Watercolor 15 x 22 inches
Occasionally, one stumbles into a mood that prevents
anything serious from being played out in the studio . . . . .or anywhere
I am not sure if this is just a
spilling out of happiness . . . or a vacation from being too serious.
And I am still not sure of the source . . .
.but I know in my soul that it is important to take on that sort of mood while
operating a paint brush on occasion.
What do you
After all, isn’t learning
to paint a serious pursuit?
In fact, it is one of the most
serious forms of study that any sane person can take on.
But there must a be a time when us painters
must throw much of our inborn caution to the wind, take a big risk and paint
something in a manner not done before.
Putting paint down on a dry canvas or a dry piece of cotton paper is
about as commonplace as it can get.
Change that surface so that the paint does different stuff with the
paint than we are accustomed to trying to control . . . .that packs all sorts
of failure risks!!
Take a risk!!
What have you to lose?
If you are a watercolor painter, try this .
. . . . . with a big clean, water saturated sponge, wash down both sides of
your paper a minimum of three times . . .
.wiping with lots of water . . .
.until the paper gives up all of its native stiffness.
It should have the consistency of a saturated
Once done, place the paper on your board so that it is
perfectly in the place you would want in order to paint on it.
You may have to staple it down at some point, so be sure your paper is
on a board that will accept stationary staples.)
Lay out the saturated paper.
Roll up a terry cloth hand towel in a very
fold it lengthwise first, then roll from one
end of the long dimension.
firmly onto the paper roll the rolled up towel over the paper in order to take
up the majority of the water on the surface, in the fiber of the paper and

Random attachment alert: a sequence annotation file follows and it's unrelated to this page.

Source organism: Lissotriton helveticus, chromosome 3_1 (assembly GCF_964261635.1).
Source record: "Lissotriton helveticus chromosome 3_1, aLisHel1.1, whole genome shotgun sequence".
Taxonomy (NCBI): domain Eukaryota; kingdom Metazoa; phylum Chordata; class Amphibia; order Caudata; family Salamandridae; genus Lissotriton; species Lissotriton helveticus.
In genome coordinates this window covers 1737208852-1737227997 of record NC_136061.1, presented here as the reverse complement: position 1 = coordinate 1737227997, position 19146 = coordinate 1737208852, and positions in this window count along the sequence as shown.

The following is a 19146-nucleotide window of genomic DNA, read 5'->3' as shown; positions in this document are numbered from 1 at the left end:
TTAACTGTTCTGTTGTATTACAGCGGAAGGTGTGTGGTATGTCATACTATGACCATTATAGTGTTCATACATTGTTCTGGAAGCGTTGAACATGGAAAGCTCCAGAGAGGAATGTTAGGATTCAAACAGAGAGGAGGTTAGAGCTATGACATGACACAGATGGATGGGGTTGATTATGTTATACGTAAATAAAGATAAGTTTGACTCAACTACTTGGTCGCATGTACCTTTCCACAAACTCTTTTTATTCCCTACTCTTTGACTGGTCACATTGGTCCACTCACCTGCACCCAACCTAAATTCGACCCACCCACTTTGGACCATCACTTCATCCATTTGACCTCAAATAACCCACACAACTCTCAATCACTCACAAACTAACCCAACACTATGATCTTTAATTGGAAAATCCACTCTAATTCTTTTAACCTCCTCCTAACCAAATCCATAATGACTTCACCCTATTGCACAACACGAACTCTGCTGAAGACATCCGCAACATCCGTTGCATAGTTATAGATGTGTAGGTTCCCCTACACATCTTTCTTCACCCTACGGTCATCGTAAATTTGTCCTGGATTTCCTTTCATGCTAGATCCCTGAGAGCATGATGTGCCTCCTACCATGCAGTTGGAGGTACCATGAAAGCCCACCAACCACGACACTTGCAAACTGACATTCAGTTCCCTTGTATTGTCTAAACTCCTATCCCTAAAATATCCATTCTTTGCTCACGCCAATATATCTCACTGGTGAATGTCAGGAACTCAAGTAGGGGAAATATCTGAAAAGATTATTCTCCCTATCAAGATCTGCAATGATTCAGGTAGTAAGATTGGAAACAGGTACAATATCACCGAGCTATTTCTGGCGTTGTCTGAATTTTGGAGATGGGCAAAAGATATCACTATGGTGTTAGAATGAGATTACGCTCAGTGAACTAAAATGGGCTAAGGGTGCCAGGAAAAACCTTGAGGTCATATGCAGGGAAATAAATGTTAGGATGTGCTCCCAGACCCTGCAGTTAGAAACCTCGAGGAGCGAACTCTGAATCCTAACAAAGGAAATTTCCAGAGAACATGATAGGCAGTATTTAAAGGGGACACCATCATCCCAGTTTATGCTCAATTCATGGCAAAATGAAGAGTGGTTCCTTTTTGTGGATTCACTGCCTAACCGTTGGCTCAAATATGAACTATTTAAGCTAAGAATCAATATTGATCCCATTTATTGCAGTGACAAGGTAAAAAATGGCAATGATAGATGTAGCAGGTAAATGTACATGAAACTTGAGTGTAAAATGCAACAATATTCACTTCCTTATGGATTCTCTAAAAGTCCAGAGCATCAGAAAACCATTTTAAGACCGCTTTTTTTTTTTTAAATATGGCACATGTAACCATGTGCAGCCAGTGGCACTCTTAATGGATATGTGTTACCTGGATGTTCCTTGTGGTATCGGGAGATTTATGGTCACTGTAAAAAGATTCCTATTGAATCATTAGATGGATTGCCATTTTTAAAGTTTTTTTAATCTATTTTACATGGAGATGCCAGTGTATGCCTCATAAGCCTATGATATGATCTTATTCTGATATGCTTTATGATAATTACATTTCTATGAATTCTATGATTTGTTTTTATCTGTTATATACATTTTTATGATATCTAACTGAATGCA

underneath the paper.
What will remain
is a piece of fairly damp paper with no shiny spots on the surface.
Use a flat, synthetic
watercolor brush to apply the paint when the time comes to make marks.
It won’t hold much water in its
You will want to have the
paper do most of the adding of water to the paint . . . . DO NOT saturate your
Now, go ahead and paint what ever subject you like.
Lots is going to happen that you don’t
expect . . . .
. . . . soft, even fuzzy edges . . . . intermingling of colors in places you
least want or expect . . . . values will significantly fade . . . .just about
everything you would normally fight, in order to hold onto control will happen.
Go ahead . . . . . paint on it . . . take chances . . . what
will happen if your brush is too wet?
What will happen as the paper begins to dry?
What if you make a mistake?
you wipe it up?
Can you lift?
Can you make a graded wash?
Can you give up control?
Well . . . . CAN YOU?
Here is the point: The
only way you will ever get to know your medium well enough to master it is to
challenge it (and yourself) in every way you can!! That’s right! You must test it and test yourself so often
that you get to the place where you can anticipate what it is going to do
before it happens.
By going on a mental “vacation” and opening yourself up to
courting absolute failure and letting happen what will happen, you will find
that it is actually fun!!
it is play!!
There’s more to goof around with than just the paper and how
dry it isn’t.
How about painting
everything in a painting (and I do mean everything) with a three inch flat
Or a big hake brush?
What if you confined yourself to just three
Or, what if you put ox gall in
What would happen?
Paint with your paper absolutely
Could you stand it?
Or could you put yourself into a frame of
mind to give it a go and let it do whatever it is going to do?
At some point in our painting life, we have to face every
sort of challenge.
The masters never
had much trouble with challenges because they actually practiced
every possible thing that could happen and practiced
how to handle the conditions
Just because “it’s hard” doesn’t mean you shouldn’t tackle
Get into that lion’s cage and
tame the lion !!!
(You won’t die or
even get scratched!)